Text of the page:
The Pianola was a trademark of the Aeolian Corporation (filed in 1898), referring to a its "Piano Player," a device that could be pushed up to the keyboard of any piano, and would play the keys of that pianos using rolls. It was a pneumatic machine, with pedal operated pump and mechanism. The trade name "Pianola" was adopted by the public and later used to refer to any player piano.
These wooden "fingers" in the back of the instrument fit over the keys of the piano. The range was 65 notes, or a little over five octaves.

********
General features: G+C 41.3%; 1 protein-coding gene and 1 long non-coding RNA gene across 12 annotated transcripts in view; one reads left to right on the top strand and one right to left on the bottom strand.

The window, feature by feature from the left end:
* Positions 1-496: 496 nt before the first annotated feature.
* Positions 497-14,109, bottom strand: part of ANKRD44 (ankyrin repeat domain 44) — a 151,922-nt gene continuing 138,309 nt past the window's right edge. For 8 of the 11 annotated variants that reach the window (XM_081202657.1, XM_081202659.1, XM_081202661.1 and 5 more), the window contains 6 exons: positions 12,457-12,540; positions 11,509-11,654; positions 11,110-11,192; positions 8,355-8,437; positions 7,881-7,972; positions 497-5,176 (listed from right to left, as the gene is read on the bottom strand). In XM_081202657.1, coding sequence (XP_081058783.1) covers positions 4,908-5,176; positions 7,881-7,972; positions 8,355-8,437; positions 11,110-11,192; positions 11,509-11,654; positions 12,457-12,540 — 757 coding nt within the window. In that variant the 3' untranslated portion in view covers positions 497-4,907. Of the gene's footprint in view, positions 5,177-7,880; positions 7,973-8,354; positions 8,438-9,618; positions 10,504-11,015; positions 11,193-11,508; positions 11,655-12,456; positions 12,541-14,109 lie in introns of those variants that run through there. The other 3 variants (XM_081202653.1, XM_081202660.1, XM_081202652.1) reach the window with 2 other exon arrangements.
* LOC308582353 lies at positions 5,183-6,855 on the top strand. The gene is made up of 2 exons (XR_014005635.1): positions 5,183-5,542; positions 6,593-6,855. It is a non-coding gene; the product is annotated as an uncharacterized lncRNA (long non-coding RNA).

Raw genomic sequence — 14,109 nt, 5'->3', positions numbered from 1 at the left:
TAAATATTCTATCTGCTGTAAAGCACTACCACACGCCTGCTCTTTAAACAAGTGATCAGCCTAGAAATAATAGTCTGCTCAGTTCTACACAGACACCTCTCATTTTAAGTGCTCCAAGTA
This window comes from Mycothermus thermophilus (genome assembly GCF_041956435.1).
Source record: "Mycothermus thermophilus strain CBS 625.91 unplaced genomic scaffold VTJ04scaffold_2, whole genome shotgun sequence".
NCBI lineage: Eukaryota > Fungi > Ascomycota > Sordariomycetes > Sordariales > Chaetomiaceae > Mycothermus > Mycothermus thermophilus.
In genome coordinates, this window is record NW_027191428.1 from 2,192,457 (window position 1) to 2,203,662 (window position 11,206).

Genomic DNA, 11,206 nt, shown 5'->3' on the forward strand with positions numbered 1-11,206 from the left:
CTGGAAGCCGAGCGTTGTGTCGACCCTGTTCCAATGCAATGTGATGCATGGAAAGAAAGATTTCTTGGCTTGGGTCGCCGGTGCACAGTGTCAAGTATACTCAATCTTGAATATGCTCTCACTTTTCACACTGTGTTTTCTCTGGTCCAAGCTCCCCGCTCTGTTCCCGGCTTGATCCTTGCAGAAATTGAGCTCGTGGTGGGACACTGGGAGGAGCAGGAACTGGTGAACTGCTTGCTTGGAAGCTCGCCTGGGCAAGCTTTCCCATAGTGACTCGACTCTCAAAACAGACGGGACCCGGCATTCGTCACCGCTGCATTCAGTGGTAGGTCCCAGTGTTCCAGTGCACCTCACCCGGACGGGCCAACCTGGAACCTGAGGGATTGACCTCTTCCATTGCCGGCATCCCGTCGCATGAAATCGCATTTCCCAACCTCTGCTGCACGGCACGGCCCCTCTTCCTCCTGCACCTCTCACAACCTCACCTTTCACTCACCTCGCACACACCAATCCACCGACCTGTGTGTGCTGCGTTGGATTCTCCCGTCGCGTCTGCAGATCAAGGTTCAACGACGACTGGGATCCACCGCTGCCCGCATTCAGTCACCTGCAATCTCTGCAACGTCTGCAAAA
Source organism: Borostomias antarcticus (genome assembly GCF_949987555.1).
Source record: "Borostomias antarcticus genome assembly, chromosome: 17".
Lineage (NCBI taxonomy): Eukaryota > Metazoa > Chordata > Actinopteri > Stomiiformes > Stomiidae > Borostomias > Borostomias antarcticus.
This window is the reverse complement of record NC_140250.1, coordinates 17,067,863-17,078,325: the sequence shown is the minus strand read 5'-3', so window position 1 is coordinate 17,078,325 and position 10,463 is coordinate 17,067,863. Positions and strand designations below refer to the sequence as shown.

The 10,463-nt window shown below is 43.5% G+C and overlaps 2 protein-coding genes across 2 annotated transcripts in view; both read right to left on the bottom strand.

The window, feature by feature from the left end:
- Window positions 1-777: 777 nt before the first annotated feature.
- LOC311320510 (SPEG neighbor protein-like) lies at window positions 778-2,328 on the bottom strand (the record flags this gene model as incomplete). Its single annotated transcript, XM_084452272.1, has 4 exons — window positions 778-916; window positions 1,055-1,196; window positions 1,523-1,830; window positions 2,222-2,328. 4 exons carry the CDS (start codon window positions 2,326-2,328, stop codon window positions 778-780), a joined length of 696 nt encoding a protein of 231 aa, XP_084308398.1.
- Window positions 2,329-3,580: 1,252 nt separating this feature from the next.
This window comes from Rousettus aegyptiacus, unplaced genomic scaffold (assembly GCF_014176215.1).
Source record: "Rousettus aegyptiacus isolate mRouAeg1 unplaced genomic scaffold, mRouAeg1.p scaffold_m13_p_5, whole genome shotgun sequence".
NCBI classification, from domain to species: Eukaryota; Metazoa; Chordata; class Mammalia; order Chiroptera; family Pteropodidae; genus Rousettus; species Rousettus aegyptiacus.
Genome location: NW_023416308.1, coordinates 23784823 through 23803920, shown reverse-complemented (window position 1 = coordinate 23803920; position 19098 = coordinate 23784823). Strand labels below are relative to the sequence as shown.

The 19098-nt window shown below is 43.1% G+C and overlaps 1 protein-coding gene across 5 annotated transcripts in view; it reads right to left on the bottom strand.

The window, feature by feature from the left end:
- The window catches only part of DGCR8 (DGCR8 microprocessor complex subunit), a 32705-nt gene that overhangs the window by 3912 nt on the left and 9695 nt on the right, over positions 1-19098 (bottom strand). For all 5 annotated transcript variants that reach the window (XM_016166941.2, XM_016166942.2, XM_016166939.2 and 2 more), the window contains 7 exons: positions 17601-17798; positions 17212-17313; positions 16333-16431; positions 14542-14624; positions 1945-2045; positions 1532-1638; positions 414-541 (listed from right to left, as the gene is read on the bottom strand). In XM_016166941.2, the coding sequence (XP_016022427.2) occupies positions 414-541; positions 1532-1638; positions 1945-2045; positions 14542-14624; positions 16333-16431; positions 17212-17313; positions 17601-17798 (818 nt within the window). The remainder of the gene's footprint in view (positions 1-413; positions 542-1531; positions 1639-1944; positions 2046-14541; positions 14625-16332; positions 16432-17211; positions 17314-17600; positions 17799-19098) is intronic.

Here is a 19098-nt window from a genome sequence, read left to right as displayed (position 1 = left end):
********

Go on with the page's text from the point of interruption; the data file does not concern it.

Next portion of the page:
Pressing each pedal in turn filled the bellows that operated the complex machinery inside.
The holes in the player roll allowed outside air to close a valve, causing a small bellows to inflate and play the corresponding key.